Mixed video cards

Phil
Phil
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Topic 216696

Hi all,

Some of you expert crunchers out there. Anything wrong with adding an Nvidia 750 or 760 card to a cruncher that already has a 980 in it? I have one laying around and thought I could add a bit to the RAC without building another box.

The current machine I have online is a gamer I built a year or two ago and has plenty of "support" horsepower, so to speak.

Any advice is appreciated and please tell me if you need more info to properly advise me.

https://einsteinathome.org/host/12718465 is the link to the host in question.

Phil

 

archae86
archae86
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I have run mixed Nvidia card

I have run mixed Nvidia card types a lot.  If you were short on CPUs the fact that the current Nvidia GRP application at Einstein really does want a CPU per GPU task could make you run out of CPUs, or rather noticeably degrade interactive performance, especially if you like to run at multiplicity greater than 1X.  But with an eight core processor at hand on your system, that seems not a problem in your case. 

The scheduler will "breathe" as the estimated completion time for queue work inches down each time your faster GPU completes a task, then inches up when the slower one completes a task, but will suddenly snap up all the way to the single most recent actual time when the difference is too large.

This makes for somewhat erratic work fetch activity, but so long as you use a moderate requested work queue length, and don't nervously watch all the details, that should not be a problem.  

In your case, having over 250 GPU gamma-ray pulsar tasks "in progress"  seems to indicate you have queue settings I'd consider higher than prudent for making this change.   I suggest you cut the queue settings to a tenth their current value, then grind down your cache to something smaller before making the change.  You can always push it back up gradually once you have things settled down.

Zalster
Zalster
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Phil wrote:Hi all, Some of

Phil wrote:

Hi all,

Some of you expert crunchers out there. Anything wrong with adding an Nvidia 750 or 760 card to a cruncher that already has a 980 in it? I have one laying around and thought I could add a bit to the RAC without building another box.

The current machine I have online is a gamer I built a year or two ago and has plenty of "support" horsepower, so to speak.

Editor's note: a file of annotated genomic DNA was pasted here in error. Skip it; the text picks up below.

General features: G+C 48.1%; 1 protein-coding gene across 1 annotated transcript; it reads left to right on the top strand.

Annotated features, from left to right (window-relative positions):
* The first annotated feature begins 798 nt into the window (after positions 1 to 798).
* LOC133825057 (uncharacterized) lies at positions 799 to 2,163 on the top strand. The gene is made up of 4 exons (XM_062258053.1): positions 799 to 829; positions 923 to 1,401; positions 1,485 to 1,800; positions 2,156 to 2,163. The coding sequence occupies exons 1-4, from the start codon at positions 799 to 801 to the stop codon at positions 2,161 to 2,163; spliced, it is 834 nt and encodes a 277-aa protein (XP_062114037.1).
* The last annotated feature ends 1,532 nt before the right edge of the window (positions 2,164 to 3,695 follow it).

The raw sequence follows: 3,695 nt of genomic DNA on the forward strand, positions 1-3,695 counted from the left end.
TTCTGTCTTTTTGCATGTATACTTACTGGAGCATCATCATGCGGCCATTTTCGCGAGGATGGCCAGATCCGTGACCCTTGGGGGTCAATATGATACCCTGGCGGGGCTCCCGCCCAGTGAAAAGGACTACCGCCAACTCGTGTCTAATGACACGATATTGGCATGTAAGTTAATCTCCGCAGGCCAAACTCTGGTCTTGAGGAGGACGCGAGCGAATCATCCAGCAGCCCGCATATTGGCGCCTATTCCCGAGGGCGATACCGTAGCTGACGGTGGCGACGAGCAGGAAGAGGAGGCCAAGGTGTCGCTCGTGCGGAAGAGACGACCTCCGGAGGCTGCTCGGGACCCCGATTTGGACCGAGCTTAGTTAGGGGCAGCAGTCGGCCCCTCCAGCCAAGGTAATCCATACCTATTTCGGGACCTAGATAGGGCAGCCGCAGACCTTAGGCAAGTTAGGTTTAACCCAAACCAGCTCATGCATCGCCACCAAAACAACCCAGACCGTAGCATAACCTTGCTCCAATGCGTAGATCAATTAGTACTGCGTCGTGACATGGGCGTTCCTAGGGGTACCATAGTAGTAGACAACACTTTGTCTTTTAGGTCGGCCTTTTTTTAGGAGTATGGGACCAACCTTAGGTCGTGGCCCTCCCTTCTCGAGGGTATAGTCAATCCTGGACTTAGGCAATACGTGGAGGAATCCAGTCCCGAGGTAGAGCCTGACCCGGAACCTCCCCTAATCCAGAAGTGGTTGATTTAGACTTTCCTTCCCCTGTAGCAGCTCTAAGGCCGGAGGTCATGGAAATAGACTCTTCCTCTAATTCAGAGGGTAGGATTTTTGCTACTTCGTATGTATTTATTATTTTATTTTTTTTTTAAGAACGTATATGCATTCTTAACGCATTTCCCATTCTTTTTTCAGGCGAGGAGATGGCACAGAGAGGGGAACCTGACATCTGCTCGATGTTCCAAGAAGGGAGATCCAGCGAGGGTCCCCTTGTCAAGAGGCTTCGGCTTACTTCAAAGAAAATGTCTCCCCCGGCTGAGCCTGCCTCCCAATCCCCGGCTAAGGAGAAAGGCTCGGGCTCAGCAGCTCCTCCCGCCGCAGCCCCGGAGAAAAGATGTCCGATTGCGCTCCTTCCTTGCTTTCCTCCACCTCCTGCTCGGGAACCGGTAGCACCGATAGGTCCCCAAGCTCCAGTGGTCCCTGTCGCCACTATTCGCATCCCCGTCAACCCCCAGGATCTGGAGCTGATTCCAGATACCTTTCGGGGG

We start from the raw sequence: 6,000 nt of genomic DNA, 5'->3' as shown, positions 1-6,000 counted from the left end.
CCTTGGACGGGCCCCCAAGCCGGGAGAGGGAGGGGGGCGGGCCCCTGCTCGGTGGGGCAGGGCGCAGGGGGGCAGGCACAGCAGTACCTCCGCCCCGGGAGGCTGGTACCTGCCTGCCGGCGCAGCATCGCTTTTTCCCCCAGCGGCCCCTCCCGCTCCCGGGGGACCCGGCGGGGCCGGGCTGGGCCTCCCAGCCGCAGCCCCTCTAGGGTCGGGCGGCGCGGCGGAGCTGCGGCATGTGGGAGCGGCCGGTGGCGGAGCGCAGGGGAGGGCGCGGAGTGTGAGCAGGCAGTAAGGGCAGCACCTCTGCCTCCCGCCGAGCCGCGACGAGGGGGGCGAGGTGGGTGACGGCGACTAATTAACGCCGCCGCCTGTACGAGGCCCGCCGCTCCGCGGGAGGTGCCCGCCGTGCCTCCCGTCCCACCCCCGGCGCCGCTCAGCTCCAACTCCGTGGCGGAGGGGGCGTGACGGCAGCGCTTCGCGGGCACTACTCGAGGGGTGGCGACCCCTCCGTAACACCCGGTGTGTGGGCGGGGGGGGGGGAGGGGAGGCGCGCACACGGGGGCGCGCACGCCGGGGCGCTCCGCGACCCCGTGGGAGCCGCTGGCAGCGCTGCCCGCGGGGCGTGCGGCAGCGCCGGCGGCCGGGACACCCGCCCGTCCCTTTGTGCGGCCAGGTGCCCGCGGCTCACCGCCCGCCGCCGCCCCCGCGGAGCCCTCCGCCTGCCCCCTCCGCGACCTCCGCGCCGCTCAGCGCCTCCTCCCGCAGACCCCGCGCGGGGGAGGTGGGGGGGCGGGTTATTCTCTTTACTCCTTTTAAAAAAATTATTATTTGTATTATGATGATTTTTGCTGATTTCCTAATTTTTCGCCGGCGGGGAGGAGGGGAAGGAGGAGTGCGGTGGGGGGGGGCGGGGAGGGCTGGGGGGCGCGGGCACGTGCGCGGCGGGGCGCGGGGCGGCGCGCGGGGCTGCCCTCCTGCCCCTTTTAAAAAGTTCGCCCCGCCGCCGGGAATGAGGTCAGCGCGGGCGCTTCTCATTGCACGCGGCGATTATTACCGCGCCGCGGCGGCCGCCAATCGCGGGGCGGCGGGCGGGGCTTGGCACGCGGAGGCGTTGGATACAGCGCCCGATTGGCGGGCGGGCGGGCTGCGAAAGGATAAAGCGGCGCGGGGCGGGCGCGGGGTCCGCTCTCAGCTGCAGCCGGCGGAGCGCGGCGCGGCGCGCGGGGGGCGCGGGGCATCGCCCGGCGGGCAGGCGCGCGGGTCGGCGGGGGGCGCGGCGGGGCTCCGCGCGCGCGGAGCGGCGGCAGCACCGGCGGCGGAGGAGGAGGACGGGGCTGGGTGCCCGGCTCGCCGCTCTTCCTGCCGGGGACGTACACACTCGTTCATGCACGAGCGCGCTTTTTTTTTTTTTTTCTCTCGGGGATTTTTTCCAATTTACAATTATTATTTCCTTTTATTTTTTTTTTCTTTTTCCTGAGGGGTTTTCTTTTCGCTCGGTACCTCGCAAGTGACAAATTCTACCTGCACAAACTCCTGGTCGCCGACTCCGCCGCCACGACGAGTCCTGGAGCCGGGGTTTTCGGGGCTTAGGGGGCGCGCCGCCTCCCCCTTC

Any advice is appreciated and please tell me if you need more info to properly advise me.

https://einsteinathome.org/host/12718465 is the link to the host in question.

Phil

 

 

Need a cc_config.xml in the BOINC folder that tells it to use all GPUs. Currently it only sees the "higher"/newer  GPU.

mikey
mikey
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Zalster wrote:Phil wrote:Hi

Zalster wrote:
Phil wrote:

Hi all,

Some of you expert crunchers out there. Anything wrong with adding an Nvidia 750 or 760 card to a cruncher that already has a 980 in it? I have one laying around and thought I could add a bit to the RAC without building another box.

The current machine I have online is a gamer I built a year or two ago and has plenty of "support" horsepower, so to speak.

Any advice is appreciated and please tell me if you need more info to properly advise me.

https://einsteinathome.org/host/12718465 is the link to the host in question.

Phil

 

 

Need a cc_config.xml in the BOINC folder that tells it to use all GPUs. Currently it only sees the "higher"/newer  GPU.

One like this for example.

<cc_config>
<options>
<use_all_gpus>1</use_all_gpus>
</options>
</cc_config>

Phil
Phil
Joined: 8 Jun 14
Posts: 579
Credit: 228,493,502
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I changed my work storage

I changed my work storage from 1.0 on both settings to .1 . I'll let it draw down the workload before I try installing the other card.

I also forgot about telling it to use all video cards.

Thanks for the tips guys.

Phil

Phil
Phil
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Ok, sooooo.I put the

Ok, sooooo.

I put the following in a file name "cc_config.xml" in the BOINC folder and saved it as a text file:

<cc_config>
<options>
<use_all_gpus>1</use_all_gpus>